Just after crossing the boat launch access road there is a restroom facility on your right. The trail through Chiawana Park is wide and fairly smooth. As you approach the west end of Chiawana Park you will see a dock on your left and a parking lot on your right, there is a restroom facility near the upper end of the parking lot. The west end of Chiawana Park is where most of the trees in the park are located and this short stretch can be a reprieve from the sun in the summer months. The trail will turn to the north for a short period and then to the west and up a small rise to West Court Street.
Upon reaching West Court Street cross to the far side of the street and turn left onto the wide bike lane heading to the west. This section of West Court Street has one of the wider bike lanes in the Tri-Cities with the additional benefit of little traffic. On your left will be homes with riverfront property and many have docks on the river (currently new docks cannot be built on the river, older ones were grandfathered in), After a short pleasant ride the I-182 Bridge will come into view, pass under the bridge and turn on the path to the right which takes you up onto the upriver side of the I-182 Bridge. The path is somewhat narrow and you need to keep a sharp lookout for riders coming in the other direction, once you get on the bridge the path is much wider (I’ve ridden this while next to another recumbent trike with plenty of room). On the Richland side of the bridge continue down the path (use care where you have to make the sharp 180 degree turn part way down) and there will be a short path on your left to Columbia Point Marina Park.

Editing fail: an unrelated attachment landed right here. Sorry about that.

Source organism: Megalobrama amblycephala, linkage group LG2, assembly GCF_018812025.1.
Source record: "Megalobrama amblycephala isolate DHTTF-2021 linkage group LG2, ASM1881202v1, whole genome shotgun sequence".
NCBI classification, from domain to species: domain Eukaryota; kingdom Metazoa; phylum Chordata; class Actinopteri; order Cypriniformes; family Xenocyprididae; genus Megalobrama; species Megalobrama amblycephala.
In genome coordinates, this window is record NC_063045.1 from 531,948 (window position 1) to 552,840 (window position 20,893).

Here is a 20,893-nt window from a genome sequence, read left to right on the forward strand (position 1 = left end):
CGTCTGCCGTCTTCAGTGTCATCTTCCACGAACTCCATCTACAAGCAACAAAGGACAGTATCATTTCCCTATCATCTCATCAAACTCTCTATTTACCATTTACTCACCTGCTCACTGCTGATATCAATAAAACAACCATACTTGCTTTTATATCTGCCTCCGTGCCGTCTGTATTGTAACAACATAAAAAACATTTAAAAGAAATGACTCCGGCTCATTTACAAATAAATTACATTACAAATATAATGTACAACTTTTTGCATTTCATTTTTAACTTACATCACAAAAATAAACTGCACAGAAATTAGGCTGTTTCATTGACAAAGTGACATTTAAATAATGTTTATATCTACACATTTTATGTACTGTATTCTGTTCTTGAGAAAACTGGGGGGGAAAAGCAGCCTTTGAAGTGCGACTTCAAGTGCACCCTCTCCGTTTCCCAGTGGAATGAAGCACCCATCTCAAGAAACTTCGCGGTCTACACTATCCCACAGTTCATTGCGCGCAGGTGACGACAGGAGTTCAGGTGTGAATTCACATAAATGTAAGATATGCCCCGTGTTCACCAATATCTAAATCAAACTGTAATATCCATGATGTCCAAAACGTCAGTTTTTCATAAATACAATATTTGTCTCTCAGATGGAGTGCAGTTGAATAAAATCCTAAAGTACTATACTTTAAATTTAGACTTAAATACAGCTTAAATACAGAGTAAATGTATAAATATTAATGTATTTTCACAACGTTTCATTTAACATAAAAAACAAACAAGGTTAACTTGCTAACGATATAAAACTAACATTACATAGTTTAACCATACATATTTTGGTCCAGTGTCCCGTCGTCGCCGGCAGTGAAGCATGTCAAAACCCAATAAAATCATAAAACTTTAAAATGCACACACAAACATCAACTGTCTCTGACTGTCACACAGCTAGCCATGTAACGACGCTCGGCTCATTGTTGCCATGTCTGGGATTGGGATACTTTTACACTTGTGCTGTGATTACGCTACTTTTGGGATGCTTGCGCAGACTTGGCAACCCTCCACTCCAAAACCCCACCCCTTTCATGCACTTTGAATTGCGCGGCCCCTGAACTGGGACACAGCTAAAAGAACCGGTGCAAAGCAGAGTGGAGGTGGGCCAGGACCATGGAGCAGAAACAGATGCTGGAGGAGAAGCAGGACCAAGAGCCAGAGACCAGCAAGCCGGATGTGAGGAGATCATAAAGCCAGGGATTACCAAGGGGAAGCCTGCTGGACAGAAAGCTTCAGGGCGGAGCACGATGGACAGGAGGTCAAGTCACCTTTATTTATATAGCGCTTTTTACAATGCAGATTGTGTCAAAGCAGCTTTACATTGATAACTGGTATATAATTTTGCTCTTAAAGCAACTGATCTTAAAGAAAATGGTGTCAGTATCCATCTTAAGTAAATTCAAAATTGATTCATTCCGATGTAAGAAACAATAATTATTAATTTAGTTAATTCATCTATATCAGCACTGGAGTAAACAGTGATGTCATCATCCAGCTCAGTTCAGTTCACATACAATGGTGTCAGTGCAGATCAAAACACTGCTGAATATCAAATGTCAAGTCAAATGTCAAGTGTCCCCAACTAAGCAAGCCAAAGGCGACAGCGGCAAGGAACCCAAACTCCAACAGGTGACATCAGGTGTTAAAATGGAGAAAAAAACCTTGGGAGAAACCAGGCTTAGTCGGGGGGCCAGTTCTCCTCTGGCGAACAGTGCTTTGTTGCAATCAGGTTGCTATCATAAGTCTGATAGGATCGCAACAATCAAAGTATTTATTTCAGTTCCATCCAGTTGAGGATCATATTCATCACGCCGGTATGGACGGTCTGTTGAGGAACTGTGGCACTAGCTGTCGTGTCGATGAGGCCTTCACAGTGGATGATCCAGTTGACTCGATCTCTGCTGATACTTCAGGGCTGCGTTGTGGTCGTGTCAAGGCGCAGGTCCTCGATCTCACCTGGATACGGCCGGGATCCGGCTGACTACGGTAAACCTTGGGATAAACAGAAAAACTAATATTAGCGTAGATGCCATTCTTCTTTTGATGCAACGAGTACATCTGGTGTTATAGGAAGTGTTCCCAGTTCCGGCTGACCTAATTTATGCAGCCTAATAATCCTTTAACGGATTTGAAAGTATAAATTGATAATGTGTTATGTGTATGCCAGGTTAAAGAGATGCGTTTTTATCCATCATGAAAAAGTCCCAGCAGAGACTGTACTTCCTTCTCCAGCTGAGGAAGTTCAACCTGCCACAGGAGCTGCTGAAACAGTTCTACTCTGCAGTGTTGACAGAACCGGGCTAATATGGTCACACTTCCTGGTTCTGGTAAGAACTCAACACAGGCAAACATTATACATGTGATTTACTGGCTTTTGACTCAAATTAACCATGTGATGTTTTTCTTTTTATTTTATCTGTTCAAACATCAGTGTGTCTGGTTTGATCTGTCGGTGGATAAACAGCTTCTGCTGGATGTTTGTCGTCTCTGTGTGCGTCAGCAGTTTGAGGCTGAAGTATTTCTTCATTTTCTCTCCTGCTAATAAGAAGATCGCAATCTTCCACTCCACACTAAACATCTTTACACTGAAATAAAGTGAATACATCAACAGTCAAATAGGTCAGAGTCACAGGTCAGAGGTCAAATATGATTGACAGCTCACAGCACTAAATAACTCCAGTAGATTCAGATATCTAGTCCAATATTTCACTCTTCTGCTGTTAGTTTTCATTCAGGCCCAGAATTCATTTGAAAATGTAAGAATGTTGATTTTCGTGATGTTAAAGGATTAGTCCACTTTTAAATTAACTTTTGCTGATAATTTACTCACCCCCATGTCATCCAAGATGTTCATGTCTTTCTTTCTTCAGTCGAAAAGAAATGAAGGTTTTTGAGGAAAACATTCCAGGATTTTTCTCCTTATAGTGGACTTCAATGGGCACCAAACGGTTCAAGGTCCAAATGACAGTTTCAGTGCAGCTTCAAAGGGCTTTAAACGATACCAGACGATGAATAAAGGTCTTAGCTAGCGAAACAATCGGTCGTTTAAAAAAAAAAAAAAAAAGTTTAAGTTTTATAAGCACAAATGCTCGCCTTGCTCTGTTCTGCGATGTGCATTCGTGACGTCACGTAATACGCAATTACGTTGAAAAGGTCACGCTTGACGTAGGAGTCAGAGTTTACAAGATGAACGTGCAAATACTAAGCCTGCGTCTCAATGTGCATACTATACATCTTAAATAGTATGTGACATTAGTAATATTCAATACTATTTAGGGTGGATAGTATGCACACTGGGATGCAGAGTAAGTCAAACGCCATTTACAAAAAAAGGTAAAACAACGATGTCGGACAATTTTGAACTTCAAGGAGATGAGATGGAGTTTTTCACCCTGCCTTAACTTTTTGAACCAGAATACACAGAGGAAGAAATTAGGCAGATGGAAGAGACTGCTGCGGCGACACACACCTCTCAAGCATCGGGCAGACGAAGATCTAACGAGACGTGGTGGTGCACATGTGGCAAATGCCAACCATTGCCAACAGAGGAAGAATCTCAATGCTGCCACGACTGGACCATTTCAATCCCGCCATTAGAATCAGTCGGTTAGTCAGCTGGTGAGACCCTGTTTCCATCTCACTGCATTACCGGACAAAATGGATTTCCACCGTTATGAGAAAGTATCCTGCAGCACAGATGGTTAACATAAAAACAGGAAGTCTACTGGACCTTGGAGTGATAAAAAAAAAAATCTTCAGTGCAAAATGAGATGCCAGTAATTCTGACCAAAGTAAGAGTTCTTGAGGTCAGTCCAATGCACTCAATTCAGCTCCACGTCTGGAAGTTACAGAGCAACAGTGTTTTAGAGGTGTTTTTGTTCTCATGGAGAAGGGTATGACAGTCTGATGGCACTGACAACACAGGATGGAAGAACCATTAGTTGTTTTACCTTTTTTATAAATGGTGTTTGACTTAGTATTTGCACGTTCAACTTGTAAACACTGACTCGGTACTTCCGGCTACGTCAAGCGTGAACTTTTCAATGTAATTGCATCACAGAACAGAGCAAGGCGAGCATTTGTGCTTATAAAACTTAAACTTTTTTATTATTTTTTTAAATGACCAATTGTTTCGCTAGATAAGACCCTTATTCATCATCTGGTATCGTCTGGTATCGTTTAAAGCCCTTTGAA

As Trailbear said this is a full service trailhead, the restrooms are on the other side of the park next to the boat ramp and on the other side of the boat ramp are three restaurants which have good food however it is not anywhere close to fast food. If that is what you are looking for then you have to ride approximately 1 mile west on Columbia Point Drive to the shopping area at George Washington Way. Columbia Point Marina Park is also the southern end of the Riverfront Trail which goes north along the river in Richland. After stopping at Columbia Point Marina Park I would recommend crossing Columbia Point Drive (towards I-182) onto the trail coming down from the bridge, turn left on the trail and head towards the river. There is access at the river end of Columbia Point Drive however it is usually blocked by parked cars. Proceed under the I-182 bridge and away from the river up a slight rise where you will see a trail on the right which goes up to the I-182 bridge on the downriver side of the bridge and to Pasco. Continue straight on the trail until you reach the Yakima River where a trail goes to your left and passes under the WA-240 freeway, you want to continue straight and cross the Yakima River towards Kennewick. Coming from the other direction the signs will point towards Pasco (where you are coming from) and Richland, or from under WA-240 Kennewick or Pasco, this is probably the best marked point on the trail.